George Gordon Byron

[Lord Byron] (22 January 1788 – 19 April 1824 / London, England)

George Gordon Byron Poems

1. A Fragment: When, To Their Airy Hall 3/24/2010
2. A Sketch 3/24/2010
3. A Spirit Passed Before Me [from Job] 3/24/2010
4. A Very Mournful Ballad On The Siege And Conquest Of Alhama 3/24/2010
5. Address, Spoken At The Opening Of Drury-Lane Theatre. Saturday, October 10, 1812 3/24/2010
6. Adieu, Adieu! My Native Shore 3/24/2010
7. Adrian's Address To His Soul When Dying 3/24/2010
8. All Is Vanity, Saieth The Preacher 3/24/2010
9. An Occasional Prologue, Delivered Previous To The Performance Of 'The Wheel Of Fortune' At A Private Theatre 3/24/2010
10. And Wilt Thou Weep When I Am Low? 3/24/2010
11. Answer To A Beautiful Poem, Entitled 'The Common Lot' 3/24/2010
12. Answer To Some Elegant Verses Sent By A Friend To The Author, Complaining That One Of His Descriptions Was Rather Too Warmly Drawn 3/24/2010
13. Apostrophe To The Ocean 1/22/2015
14. Away, Away, Ye Notes Of Woe! 3/24/2010
15. Beppo, A Venetian Story 3/24/2010
16. Bowles And Campbell 3/24/2010
17. Bright Be The Place Of Thy Soul! 3/24/2010
18. Childe Harold's Pilgrimage: A Romaunt. Canto I. 3/24/2010
19. Childe Harold's Pilgrimage: A Romaunt. Canto Iv. 3/29/2010
20. Childe Harold's Pilgrimage: A Romaunt. Canto Ii. 3/24/2010
21. Childe Harold's Pilgrimage: A Romaunt. Canto Iii. 3/29/2010
22. Childish Recollections 3/24/2010
23. Churchill's Grave: A Fact Literally Rendered 3/24/2010
24. Condolatory Address To Sarah, Countess Of Jersey, On The Prince Regent's Returning Her Picture To Mrs. Mee 3/24/2010
25. Damætas 3/24/2010
26. Darkness 3/24/2010
27. Dear Doctor, I Have Read Your Play 1/1/2004
28. Don Juan: Canto The Eighth 1/1/2004
29. Don Juan: Canto The Eleventh 1/1/2004
30. Don Juan: Canto The Fifteenth 3/24/2010
31. Don Juan: Canto The Fifth 3/24/2010
32. Don Juan: Canto The First 1/1/2004
33. Don Juan: Canto The Fourteenth 3/24/2010
34. Don Juan: Canto The Fourth 3/24/2010
35. Don Juan: Canto The Ninth 3/24/2010
36. Don Juan: Canto The Second 1/1/2004
37. Don Juan: Canto The Seventeenth 3/24/2010
38. Don Juan: Canto The Seventh 3/24/2010
39. Don Juan: Canto The Sixteenth 3/24/2010
40. Don Juan: Canto The Sixth 3/24/2010

Comments about George Gordon Byron

  • Truthbomb McGee (6/25/2018 11:41:00 PM)

    How the is THE Lord Byron 117th on this website, this is absolute garbage. Lord Byron was an amzing poet and leader of the romantic movement.

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  • hasan (11/23/2017 7:12:00 AM)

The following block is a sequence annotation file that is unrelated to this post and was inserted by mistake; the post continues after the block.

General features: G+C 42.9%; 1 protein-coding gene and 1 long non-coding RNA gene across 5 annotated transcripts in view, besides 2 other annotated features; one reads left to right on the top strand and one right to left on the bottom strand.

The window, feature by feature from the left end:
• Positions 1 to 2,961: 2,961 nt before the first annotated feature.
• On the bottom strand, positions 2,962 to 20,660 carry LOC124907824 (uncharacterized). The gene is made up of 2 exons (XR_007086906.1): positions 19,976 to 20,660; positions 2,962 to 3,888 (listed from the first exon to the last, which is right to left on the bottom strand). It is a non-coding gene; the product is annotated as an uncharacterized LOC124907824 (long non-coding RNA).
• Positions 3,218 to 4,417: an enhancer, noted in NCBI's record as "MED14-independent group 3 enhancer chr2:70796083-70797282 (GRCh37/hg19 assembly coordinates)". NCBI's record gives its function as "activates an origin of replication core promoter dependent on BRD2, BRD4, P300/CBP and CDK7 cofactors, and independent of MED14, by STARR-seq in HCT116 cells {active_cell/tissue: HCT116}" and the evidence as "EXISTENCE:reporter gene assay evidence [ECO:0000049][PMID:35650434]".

Why isn't information full about Byron?

  • Sylva Portoian Sylva Portoian (3/16/2012 2:30:00 PM)

    * Byron with the Armenians Spirits in Venice
    In 1816, Byron visited Saint Lazarus Island in Venice, where he acquainted himself with Armenian culture with the help of the abbots belonging to the Mechitarist Order. With the help of Father H. Avgerian, he learned the Armenian language, and attended many seminars about language and history. He wrote English Grammar and Armenian in 1817, and Armenian Grammar and English in 1819, where he included quotations from classical and modern Armenian. Byron also participated in the compilation of the English Armenian dictionary in 1821, and wrote the preface in which he explained the relationship of the Armenians with and the oppression of the Turkish pashas and the Persian satraps, and their struggle of liberation. His two main translations are the Epistle of Paul to the Corinthians, two chapters of Movses Khorenatsi's History of Armenia and sections of Nerses of Lambron's Orations. His fascination was so great that he even considered a replacement of the Cain story of the Bible with that of the legend of Armenian patriarch Haik. He may be credited with the birth of Armenology and its propagation. His profound lyricism and ideological courage has inspired many Armenian poets, the likes of Ghevond Alishan, Smbat Shahaziz, Hovhannes Tumanyan, Ruben Vorberian and others.

Best Poem of George Gordon Byron

She Walks In Beauty

She walks in Beauty, like the night
Of cloudless climes and starry skies;
And all that's best of dark and bright
Meet in her aspect and her eyes:
Thus mellowed to that tender light
Which Heaven to gaudy day denies.

One shade the more, one ray the less,
Had half impaired the nameless grace
Which waves in every raven tress,
Or softly lightens o'er her face;
Where thoughts serenely sweet express,
How pure, how dear their dwelling-place.

And on that cheek, and o'er that brow,
So soft, so calm, yet eloquent,
The smiles that win, the tints that ...

Read the full of She Walks In Beauty

To M. S. G.

Whene'er I view those lips of thine,
Their hue invites my fervent kiss;
Yet, I forego that bliss divine,
Alas! it were---unhallow'd bliss.

Whene'er I dream of that pure breast,
How could I dwell upon its snows!
Yet, is the daring wish represt,
For that,---would banish its repose.

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